Today, Patrick and Drew are discussing Ms. Marvel 7, originally released May 25th, 2016.
Patrick: Y’know, for being one of them-there “Inhumans,” Kamala Kahn is not particularly well-suited for large-scale comic book crossovers. Her problems tend to be grounded in something so much more closely resembling reality than someone like Carol Danvers or Tony Stark or even Peter Parker. She’s not going into space, and if she is fighting some kind of superpowered evil, it’s more of a strain on her maxed-out high school schedule than it is a threat to her life. So I was a little taken aback when I saw that this issue was designated a “The Road to Civil War II” story, with all that self-serious branding on the cover. Luckily — and obviously, when you take a second to think about it — G. Willow Wilson and Adrian Alphona understand what works about Ms. Marvel. Instead of delivering twenty pages of set-up, they craft a narrative that plays out — and subverts — the themes of Civil War in a friendly, emotionally honest way that’s true to their characters.
The entirety of the issue takes place at Madison Square Garden Science Fair. Of course, it’s a Marvel-Universe science fair, and it’s being drawn by Alphona, so there’s really no cap on what kind of wonders can appear at this thing.
Everything about this panel — which kicks off the issue — is such inspired lunacy. I think my favorites are this giant bear on the left side of the page (what could he be doing here?) or the “Believe In Your Dreams!” booth in the upper right corner, which shows a little girl in a dragon costume about to hurt herself pretty badly. But who am I kidding? “Weaponize Your Face” with a huge Oculus strapped to a volunteer’s head is pretty awesome too. Ooo! And “Moose Juicer” made me laugh out loud, but maybe just because I live in LA. The point is that every square inch of this panel is bursting with this series’ particular brand of light irreverence.
With the tone and setting firmly (and delightfully!) established, Wilson introduces the conflict that will set two Avengers against each other: New Jersey and New York are favorites to win the Science Team competition, with Kamala Kahn on the former and Miles Morales on the latter. DUN-DUN-DUN! This isn’t a trivial story by any means — the winner gets a college scholarship, a year’s supply of duct tape, and bragging rights — but no one’s life is in danger, no one’s rights are being trampled, and there are no opposing ideologies. It’s sort of hilarious, then, when Kamala uses her powers to shrink down to spy on Miles and the New York crew; there’s no functional reason to bring their crime-fighting powers to bear in this thing. Of course, Miles also has superpowers, and his spider-sense quickly fishes out the spy, resulting in an adorable microcosm of the original Civil War, with Kamala knowing Spider-Man’s identity without him knowing hers. It ends up being kind of a pointless wrinkle, because both Kamala and Miles are so eager to slap on the costumes when danger does eventually strike the Mega Science Fair.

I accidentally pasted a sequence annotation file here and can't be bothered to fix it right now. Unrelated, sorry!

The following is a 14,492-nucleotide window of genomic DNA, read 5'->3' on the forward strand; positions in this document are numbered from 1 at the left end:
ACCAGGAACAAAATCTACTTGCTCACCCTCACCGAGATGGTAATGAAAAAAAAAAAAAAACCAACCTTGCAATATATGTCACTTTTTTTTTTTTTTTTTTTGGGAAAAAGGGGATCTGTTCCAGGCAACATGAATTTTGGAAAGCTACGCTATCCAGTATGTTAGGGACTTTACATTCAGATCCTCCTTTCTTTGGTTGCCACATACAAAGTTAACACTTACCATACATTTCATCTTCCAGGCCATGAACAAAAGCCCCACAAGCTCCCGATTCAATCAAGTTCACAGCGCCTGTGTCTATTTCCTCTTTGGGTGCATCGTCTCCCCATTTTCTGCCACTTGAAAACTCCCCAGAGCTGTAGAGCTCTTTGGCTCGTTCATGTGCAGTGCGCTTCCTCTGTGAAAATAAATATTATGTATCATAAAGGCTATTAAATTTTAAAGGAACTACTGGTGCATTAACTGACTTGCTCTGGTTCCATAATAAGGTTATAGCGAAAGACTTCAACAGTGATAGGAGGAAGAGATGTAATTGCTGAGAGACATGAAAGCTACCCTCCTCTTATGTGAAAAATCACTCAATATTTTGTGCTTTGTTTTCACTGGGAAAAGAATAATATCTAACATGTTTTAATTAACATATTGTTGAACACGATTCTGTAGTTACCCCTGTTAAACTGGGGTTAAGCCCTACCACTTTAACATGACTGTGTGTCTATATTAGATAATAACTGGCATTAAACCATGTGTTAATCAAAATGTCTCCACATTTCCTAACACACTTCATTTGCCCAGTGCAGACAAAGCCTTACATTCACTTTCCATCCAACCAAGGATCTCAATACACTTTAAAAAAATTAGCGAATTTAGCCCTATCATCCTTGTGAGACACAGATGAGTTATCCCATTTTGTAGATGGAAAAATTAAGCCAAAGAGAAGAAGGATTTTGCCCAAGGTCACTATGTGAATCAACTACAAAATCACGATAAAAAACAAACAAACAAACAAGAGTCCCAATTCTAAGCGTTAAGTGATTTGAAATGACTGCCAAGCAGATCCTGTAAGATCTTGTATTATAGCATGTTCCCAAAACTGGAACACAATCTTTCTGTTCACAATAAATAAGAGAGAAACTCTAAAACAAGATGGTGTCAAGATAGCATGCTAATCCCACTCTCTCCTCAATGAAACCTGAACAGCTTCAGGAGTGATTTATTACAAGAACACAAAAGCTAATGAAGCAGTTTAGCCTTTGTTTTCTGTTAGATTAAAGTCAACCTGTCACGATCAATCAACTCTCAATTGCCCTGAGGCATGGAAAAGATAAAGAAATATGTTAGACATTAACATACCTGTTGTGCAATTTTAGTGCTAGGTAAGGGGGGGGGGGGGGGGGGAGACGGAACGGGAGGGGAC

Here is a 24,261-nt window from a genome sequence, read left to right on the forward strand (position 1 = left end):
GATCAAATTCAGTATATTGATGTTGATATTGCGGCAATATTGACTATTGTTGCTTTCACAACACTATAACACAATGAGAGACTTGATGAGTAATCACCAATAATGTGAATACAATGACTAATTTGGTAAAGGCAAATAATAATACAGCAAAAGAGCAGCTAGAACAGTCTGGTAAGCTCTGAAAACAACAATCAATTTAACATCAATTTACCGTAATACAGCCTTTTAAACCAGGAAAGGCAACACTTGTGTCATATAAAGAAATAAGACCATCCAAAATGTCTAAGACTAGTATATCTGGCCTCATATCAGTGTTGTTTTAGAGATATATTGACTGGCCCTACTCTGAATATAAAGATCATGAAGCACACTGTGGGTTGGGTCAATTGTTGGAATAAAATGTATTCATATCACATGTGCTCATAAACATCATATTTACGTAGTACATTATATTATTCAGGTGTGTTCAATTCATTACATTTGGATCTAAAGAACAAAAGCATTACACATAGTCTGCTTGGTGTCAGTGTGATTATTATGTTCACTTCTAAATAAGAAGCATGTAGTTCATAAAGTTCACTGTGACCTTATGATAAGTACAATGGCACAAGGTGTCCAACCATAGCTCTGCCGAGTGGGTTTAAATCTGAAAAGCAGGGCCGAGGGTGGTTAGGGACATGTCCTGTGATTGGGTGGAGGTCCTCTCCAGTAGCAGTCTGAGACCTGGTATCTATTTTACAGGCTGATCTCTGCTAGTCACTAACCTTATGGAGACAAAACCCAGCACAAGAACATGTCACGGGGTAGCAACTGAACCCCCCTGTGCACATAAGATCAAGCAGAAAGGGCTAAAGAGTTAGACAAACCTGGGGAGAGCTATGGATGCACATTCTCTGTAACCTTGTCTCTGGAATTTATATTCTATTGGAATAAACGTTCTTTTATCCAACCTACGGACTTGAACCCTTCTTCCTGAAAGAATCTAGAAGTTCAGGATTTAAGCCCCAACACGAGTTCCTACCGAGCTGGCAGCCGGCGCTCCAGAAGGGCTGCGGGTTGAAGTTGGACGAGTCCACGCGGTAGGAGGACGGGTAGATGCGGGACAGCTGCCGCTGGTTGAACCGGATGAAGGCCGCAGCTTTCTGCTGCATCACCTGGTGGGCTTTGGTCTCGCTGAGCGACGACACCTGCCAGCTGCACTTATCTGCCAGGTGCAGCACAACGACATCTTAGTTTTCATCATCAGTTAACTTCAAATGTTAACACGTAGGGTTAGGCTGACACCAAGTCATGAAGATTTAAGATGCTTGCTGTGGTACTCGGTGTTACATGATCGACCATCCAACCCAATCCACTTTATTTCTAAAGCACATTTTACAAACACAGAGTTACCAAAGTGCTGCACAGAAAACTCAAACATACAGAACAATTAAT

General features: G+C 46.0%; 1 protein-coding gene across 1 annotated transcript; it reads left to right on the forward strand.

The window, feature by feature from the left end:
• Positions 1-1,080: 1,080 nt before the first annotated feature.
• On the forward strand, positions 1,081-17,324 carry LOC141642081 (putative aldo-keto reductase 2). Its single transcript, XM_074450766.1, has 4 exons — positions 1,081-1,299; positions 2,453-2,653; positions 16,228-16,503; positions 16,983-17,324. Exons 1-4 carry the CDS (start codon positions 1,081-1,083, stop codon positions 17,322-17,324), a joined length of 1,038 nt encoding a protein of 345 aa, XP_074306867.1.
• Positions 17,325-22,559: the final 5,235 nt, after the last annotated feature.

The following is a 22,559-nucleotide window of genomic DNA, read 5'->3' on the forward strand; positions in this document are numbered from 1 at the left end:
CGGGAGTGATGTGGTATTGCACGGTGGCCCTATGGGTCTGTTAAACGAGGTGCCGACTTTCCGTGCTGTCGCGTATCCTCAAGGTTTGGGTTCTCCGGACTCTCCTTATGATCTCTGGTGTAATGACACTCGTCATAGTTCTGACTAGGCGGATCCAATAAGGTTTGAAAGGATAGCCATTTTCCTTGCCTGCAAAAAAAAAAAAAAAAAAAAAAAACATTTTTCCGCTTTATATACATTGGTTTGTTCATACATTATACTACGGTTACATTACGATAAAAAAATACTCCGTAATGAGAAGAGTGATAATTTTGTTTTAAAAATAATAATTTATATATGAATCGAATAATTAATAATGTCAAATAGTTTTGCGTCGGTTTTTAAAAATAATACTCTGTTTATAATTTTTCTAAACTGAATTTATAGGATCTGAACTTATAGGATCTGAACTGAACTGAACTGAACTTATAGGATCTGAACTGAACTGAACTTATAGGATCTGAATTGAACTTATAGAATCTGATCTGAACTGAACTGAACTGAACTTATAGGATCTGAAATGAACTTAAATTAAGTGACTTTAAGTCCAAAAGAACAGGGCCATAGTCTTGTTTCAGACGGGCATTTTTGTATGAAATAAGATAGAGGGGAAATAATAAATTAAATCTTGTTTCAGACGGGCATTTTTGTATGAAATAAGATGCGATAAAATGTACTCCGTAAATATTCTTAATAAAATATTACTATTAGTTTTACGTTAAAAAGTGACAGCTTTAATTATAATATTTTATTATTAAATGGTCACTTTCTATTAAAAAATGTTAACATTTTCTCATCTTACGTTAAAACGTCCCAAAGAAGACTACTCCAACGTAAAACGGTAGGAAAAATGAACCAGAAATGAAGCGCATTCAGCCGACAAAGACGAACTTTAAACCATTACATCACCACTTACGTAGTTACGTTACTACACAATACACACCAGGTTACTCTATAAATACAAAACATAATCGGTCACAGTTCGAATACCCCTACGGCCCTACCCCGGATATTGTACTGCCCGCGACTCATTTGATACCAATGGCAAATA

That danger, by the way, isn’t a robot attack or aliens or mole men, it’s just Bruno’s micro-fusion reactor predictably (as in, Miles predicts it) melting down and exploding. That’s important, because even though we’re set up for two heroes to be at odds with each other, they’re not going to work out their differences by fighting anyone, let alone each other. This panel of Ms. Marvel and Spider-Man in action (with Nova tossed in to round out the teenage Avenger trio) is downright inspiring.
Look — all three of them are using their unique powers to save people. I can’t really think of anything more heroic than that.
In the end, Miles and Kamala talk it out, and they both come from a place of understanding. It’s a shockingly mature thing that real people — and real kids — do all the time, but for whatever reason, we expect our superheros to pursue punchier solutions to their interpersonal problems. So maybe Ms. Marvel is a weird fit this kind of “event” story, but that doesn’t mean the story has to be a bad fit for her.